A Challenging Boss Can Be Good for You
“How was your first week in the new job?” I was eager to hear how his week went.
“Pretty good. I actually did more than I thought I’d do,” he said. I heard a sense of pride and satisfaction in his voice.
“Tell me. What did you expect and what happened?”
“I expected to observe during my first week, and then slowly work up to interacting with clients. But, my mentor insisted I jump in. I didn’t think I was ready, but I did it. I actually enjoyed the challenge after I got over being nervous,” he explained.
“Good for you. I’m glad you took the plunge and it worked out so well. You always step up to challenges,” I said. I was glad the week had gone well for him. A feeling of relief often accompanies doing well.
“My mentor,” he hesitated, “is pretty tough. He’s a really hard worker. He’s serious about the business. He starts early and stays late. Since he’s training me, I had to change my schedule to coincide with his. He wants me to do everything the job involves.”
“Great! It’s helpful to have a coach, mentor or boss who’ll push you to be your best.”
Funny. This conversation took me back in time as many professional firsts flashed through my mind. Then, suddenly, there they were, the two most difficult managers I ever worked for. At the time of our relationship, they seemed impossible to please. Unreasonable. Inhumane. I thought they didn’t respect or trust me. At the time, I was certain they were determined to make my life miserable. They pushed me hard.
Of course, back then I hated it. No! Let me be clear: I loved my job, but I did NOT love either of them. Sad to say, I hated them. Each morning as I drove to work, I would find myself fantasizing about their absence from my life. My fantasies varied. Sometimes, I imagined getting a new job even though I loved my job and enjoyed my colleagues. I didn’t really want to leave.
Most often, my fantasies were about him leaving – for a better situation, a worse situation, accidental injury, I didn’t care. I just wanted relief. Of course, there were days when the Southern Baptist part of me lead to a “selfless” prayer: “Dear Lord, please help [insert the manager’s name] get a new job and move on.” When you’re in pain, you have to call out the big guns. Right!?! I mean, God couldn’t have wanted me to be miserable, and boy was I miserable.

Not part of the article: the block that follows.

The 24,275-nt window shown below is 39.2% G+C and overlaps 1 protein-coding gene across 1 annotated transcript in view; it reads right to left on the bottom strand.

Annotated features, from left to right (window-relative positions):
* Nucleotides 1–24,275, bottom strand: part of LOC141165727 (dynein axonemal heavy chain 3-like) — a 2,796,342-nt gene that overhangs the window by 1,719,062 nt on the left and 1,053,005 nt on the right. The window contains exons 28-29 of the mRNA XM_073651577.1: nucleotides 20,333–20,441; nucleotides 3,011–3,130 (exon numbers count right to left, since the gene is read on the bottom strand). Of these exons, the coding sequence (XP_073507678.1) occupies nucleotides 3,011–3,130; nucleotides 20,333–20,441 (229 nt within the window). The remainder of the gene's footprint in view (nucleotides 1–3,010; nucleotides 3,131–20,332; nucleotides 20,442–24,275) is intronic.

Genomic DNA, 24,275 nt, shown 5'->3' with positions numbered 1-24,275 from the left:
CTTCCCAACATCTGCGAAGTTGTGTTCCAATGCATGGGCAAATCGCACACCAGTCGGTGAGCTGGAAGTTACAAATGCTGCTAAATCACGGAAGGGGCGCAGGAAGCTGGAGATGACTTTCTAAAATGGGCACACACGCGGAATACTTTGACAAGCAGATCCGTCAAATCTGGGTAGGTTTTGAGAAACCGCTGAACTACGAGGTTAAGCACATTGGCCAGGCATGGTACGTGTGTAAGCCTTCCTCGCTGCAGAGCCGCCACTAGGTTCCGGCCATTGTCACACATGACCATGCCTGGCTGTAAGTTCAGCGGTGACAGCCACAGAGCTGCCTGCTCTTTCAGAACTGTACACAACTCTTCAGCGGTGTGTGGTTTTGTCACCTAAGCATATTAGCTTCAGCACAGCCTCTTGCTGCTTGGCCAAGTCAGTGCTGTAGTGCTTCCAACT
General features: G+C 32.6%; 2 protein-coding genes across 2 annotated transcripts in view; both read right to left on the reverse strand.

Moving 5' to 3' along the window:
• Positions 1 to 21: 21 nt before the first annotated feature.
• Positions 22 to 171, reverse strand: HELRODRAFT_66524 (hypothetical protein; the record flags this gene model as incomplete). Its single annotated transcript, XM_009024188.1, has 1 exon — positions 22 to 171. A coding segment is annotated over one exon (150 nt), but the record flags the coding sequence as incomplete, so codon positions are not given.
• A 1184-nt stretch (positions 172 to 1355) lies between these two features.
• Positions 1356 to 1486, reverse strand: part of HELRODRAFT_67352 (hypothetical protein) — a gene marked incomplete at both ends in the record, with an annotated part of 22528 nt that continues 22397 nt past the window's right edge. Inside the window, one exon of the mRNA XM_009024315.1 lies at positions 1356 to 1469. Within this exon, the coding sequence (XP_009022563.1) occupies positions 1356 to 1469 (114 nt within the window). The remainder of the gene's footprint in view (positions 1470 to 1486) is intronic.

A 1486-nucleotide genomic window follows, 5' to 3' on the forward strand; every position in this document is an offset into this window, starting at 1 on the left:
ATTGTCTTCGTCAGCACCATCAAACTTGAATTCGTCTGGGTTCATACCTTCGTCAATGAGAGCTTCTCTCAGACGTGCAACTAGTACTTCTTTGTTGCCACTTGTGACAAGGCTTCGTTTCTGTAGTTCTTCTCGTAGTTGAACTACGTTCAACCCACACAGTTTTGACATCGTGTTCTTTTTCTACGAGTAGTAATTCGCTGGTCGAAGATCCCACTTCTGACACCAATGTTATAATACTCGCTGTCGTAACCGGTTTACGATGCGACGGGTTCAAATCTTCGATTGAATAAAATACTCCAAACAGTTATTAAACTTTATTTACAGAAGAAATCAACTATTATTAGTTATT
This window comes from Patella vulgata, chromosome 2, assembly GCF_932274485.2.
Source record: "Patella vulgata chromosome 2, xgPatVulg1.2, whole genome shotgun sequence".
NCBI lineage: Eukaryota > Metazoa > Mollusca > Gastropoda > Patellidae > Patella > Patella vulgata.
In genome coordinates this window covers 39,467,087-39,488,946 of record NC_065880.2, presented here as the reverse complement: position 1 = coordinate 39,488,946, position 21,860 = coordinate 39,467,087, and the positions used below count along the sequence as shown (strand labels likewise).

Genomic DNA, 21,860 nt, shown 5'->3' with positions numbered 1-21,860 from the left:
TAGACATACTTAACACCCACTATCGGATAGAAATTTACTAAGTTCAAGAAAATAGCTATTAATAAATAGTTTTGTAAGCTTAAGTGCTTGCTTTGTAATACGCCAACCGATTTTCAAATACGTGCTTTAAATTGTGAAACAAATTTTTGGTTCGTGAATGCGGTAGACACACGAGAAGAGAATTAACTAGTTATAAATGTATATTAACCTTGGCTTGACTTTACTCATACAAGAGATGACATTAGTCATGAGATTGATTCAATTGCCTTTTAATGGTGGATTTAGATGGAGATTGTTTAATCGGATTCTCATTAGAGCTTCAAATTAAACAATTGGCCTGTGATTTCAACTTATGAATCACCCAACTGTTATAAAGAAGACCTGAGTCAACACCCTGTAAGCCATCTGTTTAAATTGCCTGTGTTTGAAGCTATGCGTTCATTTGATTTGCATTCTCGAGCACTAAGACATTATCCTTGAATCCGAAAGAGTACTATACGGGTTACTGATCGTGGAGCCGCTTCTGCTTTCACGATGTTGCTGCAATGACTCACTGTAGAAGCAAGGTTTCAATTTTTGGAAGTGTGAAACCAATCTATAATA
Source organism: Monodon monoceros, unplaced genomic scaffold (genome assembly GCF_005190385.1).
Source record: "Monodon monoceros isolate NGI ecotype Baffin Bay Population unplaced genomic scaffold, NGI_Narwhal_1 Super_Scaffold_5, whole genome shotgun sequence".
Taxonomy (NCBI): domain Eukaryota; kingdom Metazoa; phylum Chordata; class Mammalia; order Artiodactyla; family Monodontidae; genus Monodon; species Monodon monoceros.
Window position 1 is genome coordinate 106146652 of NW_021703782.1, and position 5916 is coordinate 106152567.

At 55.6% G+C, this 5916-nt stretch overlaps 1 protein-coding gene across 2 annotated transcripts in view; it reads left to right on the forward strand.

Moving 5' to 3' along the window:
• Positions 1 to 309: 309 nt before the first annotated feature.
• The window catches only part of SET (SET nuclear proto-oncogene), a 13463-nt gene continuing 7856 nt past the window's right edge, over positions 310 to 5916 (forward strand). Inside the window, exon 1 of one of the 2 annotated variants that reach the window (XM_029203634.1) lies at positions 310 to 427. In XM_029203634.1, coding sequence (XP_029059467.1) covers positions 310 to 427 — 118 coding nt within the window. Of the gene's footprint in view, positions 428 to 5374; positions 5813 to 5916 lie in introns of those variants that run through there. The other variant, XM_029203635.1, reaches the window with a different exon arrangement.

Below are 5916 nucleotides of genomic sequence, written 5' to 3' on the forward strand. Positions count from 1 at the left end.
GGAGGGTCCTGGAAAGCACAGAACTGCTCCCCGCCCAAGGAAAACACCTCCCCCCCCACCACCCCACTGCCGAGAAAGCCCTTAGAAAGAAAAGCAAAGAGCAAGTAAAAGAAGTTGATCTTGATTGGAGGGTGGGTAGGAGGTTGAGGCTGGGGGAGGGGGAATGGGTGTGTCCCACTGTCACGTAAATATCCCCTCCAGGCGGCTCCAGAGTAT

For a long time, whenever I heard either of their names, I cringed and felt angry and wronged. Then, one day a former colleague mentioned both their names and I noticed something miraculous: I felt no negative emotional charge. My angry, resentful and hateful feelings were gone. Instead, I was able to talk about what these two challenging bosses taught me.
It took a long while, but I got there. I moved to a good place – a place where I was free of toxic negativity and I was able to openly acknowledge the contribution these two very challenging men made to my development.
Each manager, in his own way, helped me become a more competent professional; one who completes her work with care and a mind for excellence. And each of them helped me see how important it is to understand what your boss wants and needs from you. And, as long as it’s legal and moral, how much better it makes your life if you give it to her/him. Why? Because helping your boss feel comfortable with your competence increases her confidence and trust in you. With high confidence and trust as the foundation for your relationship, good things happen. People promote and support those they trust and believe in.
Briefly, these are some of the lessons I learned from two very challenging bosses – two people I once wished would disappear. It’s my good fortune they didn’t.
Do you have a challenging boss? Or, maybe your challenge is with a colleague or a client, a spouse or child, a parent or sibling. Whoever it is, whatever the relationship, that person is in your life for a very good reason. What are you to learn from this teacher? Though not initially recognized as such, rest assured, your teachers always come bearing valuable gifts that will serve you well.